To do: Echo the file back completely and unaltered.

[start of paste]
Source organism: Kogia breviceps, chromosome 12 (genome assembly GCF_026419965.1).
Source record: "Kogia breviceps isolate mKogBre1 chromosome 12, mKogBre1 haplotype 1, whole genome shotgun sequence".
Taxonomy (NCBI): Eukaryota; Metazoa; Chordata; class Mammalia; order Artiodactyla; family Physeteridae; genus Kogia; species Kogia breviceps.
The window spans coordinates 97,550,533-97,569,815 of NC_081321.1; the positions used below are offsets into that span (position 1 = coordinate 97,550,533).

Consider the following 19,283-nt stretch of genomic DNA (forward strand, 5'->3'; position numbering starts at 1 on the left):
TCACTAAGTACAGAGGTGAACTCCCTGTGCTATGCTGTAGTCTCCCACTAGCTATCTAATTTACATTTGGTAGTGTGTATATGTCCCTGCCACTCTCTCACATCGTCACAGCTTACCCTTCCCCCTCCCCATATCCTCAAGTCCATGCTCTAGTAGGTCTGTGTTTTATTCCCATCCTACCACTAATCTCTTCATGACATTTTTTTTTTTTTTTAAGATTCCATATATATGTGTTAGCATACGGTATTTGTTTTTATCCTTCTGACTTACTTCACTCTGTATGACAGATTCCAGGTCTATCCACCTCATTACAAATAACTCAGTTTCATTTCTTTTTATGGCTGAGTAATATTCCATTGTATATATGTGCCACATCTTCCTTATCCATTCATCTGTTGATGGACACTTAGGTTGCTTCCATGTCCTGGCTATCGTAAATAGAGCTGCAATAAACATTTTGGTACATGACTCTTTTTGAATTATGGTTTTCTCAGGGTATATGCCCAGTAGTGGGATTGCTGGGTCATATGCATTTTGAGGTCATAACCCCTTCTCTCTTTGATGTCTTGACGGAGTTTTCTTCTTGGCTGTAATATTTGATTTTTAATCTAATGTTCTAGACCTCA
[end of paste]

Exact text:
Source organism: Kogia breviceps, chromosome 12 (genome assembly GCF_026419965.1).
Source record: "Kogia breviceps isolate mKogBre1 chromosome 12, mKogBre1 haplotype 1, whole genome shotgun sequence".
Taxonomy (NCBI): Eukaryota; Metazoa; Chordata; class Mammalia; order Artiodactyla; family Physeteridae; genus Kogia; species Kogia breviceps.
The window spans coordinates 97,550,533-97,569,815 of NC_081321.1; the positions used below are offsets into that span (position 1 = coordinate 97,550,533).

Consider the following 19,283-nt stretch of genomic DNA (forward strand, 5'->3'; position numbering starts at 1 on the left):
TCACTAAGTACAGAGGTGAACTCCCTGTGCTATGCTGTAGTCTCCCACTAGCTATCTAATTTACATTTGGTAGTGTGTATATGTCCCTGCCACTCTCTCACATCGTCACAGCTTACCCTTCCCCCTCCCCATATCCTCAAGTCCATGCTCTAGTAGGTCTGTGTTTTATTCCCATCCTACCACTAATCTCTTCATGACATTTTTTTTTTTTTTTAAGATTCCATATATATGTGTTAGCATACGGTATTTGTTTTTATCCTTCTGACTTACTTCACTCTGTATGACAGATTCCAGGTCTATCCACCTCATTACAAATAACTCAGTTTCATTTCTTTTTATGGCTGAGTAATATTCCATTGTATATATGTGCCACATCTTCCTTATCCATTCATCTGTTGATGGACACTTAGGTTGCTTCCATGTCCTGGCTATCGTAAATAGAGCTGCAATAAACATTTTGGTACATGACTCTTTTTGAATTATGGTTTTCTCAGGGTATATGCCCAGTAGTGGGATTGCTGGGTCATATGCATTTTGAGGTCATAACCCCTTCTCTCTTTGATGTCTTGACGGAGTTTTCTTCTTGGCTGTAATATTTGATTTTTAATCTAATGTTCTAGACCTCA